Northern part of Homs province

    Relatively the same situation is to the north of the city of Homs, however religious and ethnic issues are much worse there. Small enclaves under the jihadists and "moderates" form a narrow strip to the north of Homs and block several large settlements populated by Alawites and Christians.

    From left, Col. Gen. Sergei Rudskoi of the Russian General Staff, Deputy Defense Minister Alexander Fomin and Lt. Gen. Stanislav Gadzhimagomedov attend a briefing in the Defense Ministry in Moscow, Russia, Friday, May 5, 2017. Map displayed in the background shows regions controlled by the Syrian Army (in red), the de-escalation zones (in green), and areas controlled by Daesh (in dark blue).
    © AP Photo / Pavel Golovkin
    From left, Col. Gen. Sergei Rudskoi of the Russian General Staff, Deputy Defense Minister Alexander Fomin and Lt. Gen. Stanislav Gadzhimagomedov attend a briefing in the Defense Ministry in Moscow, Russia, Friday, May 5, 2017. Map displayed in the background shows regions controlled by the Syrian Army (in red), the de-escalation zones (in green), and areas controlled by Daesh (in dark blue).

    The situation there is particularly complicated, the website says, as it is not simply a front line as in Idlib or Aleppo, but a line of direct contact of adversarial religious parties to the conflict.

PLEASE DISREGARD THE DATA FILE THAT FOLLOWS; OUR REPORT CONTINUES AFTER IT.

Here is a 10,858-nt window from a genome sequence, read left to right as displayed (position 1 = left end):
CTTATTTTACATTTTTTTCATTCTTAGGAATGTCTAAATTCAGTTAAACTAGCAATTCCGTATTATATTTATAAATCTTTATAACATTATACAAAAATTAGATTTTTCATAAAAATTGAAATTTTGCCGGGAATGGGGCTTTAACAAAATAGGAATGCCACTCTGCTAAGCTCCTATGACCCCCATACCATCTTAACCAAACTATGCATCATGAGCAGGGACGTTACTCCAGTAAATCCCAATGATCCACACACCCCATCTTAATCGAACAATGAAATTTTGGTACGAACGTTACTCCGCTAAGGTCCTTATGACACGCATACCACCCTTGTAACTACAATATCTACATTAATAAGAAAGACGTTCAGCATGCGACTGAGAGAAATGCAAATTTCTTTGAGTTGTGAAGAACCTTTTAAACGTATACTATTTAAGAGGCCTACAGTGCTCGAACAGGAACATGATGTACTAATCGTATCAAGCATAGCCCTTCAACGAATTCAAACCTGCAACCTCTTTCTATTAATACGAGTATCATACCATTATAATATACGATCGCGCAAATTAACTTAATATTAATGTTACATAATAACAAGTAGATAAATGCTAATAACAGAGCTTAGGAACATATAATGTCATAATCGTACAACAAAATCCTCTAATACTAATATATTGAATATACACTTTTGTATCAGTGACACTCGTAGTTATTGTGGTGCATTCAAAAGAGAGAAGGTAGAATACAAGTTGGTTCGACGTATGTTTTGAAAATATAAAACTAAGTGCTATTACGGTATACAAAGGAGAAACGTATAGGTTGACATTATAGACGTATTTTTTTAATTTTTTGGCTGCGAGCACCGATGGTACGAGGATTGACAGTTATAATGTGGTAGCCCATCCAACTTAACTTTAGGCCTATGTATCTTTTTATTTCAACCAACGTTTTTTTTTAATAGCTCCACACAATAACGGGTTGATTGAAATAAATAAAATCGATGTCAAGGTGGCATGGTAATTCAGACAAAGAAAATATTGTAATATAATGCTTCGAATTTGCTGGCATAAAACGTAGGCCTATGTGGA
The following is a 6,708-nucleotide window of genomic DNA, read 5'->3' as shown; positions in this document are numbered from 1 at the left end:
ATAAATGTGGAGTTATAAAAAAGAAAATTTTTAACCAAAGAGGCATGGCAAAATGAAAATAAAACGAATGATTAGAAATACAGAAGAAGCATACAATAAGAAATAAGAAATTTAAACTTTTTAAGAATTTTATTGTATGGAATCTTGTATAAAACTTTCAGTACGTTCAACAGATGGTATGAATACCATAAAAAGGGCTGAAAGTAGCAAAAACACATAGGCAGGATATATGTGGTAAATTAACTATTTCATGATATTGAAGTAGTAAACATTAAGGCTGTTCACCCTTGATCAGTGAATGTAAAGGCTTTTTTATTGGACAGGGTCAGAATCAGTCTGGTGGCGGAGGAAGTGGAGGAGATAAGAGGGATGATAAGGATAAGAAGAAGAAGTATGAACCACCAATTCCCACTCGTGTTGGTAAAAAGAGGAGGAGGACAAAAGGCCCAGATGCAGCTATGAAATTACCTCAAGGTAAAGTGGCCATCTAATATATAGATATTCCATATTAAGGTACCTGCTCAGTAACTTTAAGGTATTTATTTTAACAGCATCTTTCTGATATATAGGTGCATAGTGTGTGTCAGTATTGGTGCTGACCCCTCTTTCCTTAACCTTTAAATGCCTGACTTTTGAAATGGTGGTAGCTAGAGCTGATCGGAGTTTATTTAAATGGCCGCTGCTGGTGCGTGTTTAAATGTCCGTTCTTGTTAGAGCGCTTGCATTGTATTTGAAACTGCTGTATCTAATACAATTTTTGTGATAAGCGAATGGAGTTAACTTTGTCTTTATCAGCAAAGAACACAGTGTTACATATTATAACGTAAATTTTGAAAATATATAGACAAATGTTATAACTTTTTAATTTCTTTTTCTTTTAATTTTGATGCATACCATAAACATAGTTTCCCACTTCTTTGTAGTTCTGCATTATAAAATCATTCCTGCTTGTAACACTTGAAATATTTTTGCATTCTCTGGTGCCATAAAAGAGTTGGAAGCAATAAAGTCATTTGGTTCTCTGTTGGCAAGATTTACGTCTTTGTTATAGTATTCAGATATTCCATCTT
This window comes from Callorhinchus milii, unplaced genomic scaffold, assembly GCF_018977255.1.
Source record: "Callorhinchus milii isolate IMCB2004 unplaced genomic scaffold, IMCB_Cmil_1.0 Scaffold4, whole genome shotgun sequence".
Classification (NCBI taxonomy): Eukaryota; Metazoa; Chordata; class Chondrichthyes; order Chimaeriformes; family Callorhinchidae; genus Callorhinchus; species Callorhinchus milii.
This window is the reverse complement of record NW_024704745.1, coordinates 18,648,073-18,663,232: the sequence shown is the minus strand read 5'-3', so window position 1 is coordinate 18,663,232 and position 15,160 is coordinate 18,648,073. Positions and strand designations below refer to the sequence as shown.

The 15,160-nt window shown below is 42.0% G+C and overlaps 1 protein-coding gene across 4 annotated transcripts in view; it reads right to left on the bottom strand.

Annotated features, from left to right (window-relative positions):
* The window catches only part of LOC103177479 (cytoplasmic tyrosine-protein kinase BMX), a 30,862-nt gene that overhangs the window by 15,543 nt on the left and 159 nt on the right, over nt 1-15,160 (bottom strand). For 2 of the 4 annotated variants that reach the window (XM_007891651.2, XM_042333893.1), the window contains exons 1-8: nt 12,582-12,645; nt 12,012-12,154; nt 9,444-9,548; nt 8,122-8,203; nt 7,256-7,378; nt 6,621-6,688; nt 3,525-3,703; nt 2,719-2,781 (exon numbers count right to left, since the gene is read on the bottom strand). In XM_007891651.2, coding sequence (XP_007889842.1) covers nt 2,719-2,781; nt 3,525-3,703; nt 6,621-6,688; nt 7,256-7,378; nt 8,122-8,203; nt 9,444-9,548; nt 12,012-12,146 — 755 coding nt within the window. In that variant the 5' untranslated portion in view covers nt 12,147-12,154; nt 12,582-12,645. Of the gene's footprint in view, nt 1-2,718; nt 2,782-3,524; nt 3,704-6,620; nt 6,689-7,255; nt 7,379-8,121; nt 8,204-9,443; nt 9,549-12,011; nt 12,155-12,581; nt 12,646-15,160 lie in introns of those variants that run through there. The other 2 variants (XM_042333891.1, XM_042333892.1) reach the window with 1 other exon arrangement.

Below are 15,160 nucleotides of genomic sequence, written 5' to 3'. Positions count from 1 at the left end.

The continuation of the military operation in this region would have foreseeably resulted in large civilian losses. For example, there are up to 3,000 militants near the city of Ar-Rastan with the population of 100,000 people. The safe zone here will allow preventing further blockade of certain settlements of certain confessions.

    Deraa and Quneitra provinces

    The fourth de-escalation zone of Deraa and Quneitra provinces has a total population of up to half a million people with up to 15,000 of jihadists and "moderates." There is also a mixture of different religions, but due to the large concentration of the Shias at the border with Lebanon, the observation of the ceasefire will be monitored by Iran.

    The final geographic division of the four zones should be completed by May 22, which only underlines the complexity of the process. Five days after this date, a working group will be set up, which will deal with the practical issues of the division.

    Topic:
    Memorandum on Safe Zones in Syria (89)
    Tags:
    safe zones, de-escalation, Syrian conflict, East Ghouta, Deraa, Idlib, Syria, Quneitra, Homs